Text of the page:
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Digitalization, automation, and robotization took center stage at the Vision, Robotics & Motion trade show in Brabanthallen in ‘s-Hertogenbosch last week. The exhibition floor is filled with fast-moving robot arms, autonomous forklifts drive around and soccer robots kick a ball around. During the extensive lecture program, various aspects of digitization and automation are discussed, both in the production environment and in the complete supply chain. A recurring aspect: the role of people in it all.

Why is this important?

Digitalization and automation have a major impact on the manufacturing industry. Developments follow each other in rapid succession. Trade shows such as Vision, Robotics & Motion give professionals an overview of the current possibilities and the trends towards the future.

Better working conditions

Dennis van Kleef, baggage program leader at Schiphol Group, talks in his lecture about the automation of baggage handling at the airport. The Dutch Labour Inspection requires Schiphol to improve working conditions in baggage handling. Time for change, not only because of working conditions but also because of growth. Some of the baggage systems are at the end of their lifespan and will therefore have to be replaced in the next decade. Automation is an important aspect of this to increase capacity, create continuity, and improve working conditions.

The change will come in three layers, Van Kleef outlines. First, there will be lifting assistance for employees. About 80% of the workstations now have this installed. The second horizon is automation and robotization. “This is the source of the solution. Ultimately, people and machines have to work together,” says Van Kleef. In an ideal scenario, robots do the heavy lifting and workers can act as operators. The third layer is all about people; “We need to make sure people take pride in the role they will play in baggage handling.”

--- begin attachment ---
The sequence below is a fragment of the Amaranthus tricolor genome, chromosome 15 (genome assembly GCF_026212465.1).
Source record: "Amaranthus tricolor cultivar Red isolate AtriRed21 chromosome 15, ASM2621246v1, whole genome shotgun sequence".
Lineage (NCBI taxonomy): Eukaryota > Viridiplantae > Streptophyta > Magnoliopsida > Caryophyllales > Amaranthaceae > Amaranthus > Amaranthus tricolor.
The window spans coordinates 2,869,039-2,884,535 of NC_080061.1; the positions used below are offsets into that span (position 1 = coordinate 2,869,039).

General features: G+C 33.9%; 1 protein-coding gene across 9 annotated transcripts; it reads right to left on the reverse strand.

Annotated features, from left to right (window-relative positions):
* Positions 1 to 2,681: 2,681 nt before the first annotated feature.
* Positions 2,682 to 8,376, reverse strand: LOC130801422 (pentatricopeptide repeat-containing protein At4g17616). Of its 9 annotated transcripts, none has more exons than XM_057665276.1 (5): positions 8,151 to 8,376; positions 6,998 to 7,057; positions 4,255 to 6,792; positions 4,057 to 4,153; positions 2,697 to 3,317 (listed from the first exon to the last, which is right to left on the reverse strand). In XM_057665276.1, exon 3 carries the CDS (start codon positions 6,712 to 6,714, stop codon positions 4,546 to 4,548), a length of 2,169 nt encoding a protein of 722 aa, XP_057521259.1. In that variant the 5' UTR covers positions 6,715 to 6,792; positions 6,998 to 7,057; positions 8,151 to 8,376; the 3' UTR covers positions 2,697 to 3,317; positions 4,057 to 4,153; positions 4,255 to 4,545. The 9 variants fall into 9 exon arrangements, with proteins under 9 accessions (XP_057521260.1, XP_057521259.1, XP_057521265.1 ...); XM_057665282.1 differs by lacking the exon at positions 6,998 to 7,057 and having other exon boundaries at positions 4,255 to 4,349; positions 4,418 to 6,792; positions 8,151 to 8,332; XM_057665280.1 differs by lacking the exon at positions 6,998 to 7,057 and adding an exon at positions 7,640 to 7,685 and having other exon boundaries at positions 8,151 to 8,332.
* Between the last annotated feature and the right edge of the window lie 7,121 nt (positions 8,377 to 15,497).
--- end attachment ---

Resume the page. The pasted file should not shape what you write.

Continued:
Dennis van Kleef ©Mikrocentrum


Dormac Cobots is one of the companies at the fair that is developing so-called cobots – robots that can work together with people. The robotic arms do heavy, routine work such as moving packages. Tjitte de Wolff works for Wadcon on the “grippers” attached to the robotic arms. These work with a vacuum to pick up objects. Most systems suck in air so they can pick up packages. De Wolff is developing a gripper that creates a vacuum with electricity. In this way – compared to the conventional venturi system – about 80% of energy is saved.

In addition to the robots, the fair also focuses on vision technology. Cameras that rapidly scan bar codes on packages, recognize labels, or check packaging for contamination. This technology can improve production chains by ensuring product quality, for example.

From programming to thinking for themselves

For now, the technology used in vision systems and robots is still quite ‘dumb’. “The robots can perform one repetitive task because it is completely pre-programmed. The robots cannot think for themselves,” explains Guido van Gageldonk. They can take over heavy and often boring work from humans – and thus already play an important role in industry. But much more is still possible, observes the program manager of AI and Immersive Technology at the Brabant Development Agency (BOM). “Ultimately, we want to move toward Industry 4.0: a smart industry in which we can make smaller series of different products. Then we need dynamic systems that can switch between different actions and are aware of their surroundings. We cannot program that complexity entirely; the system must then think for itself.”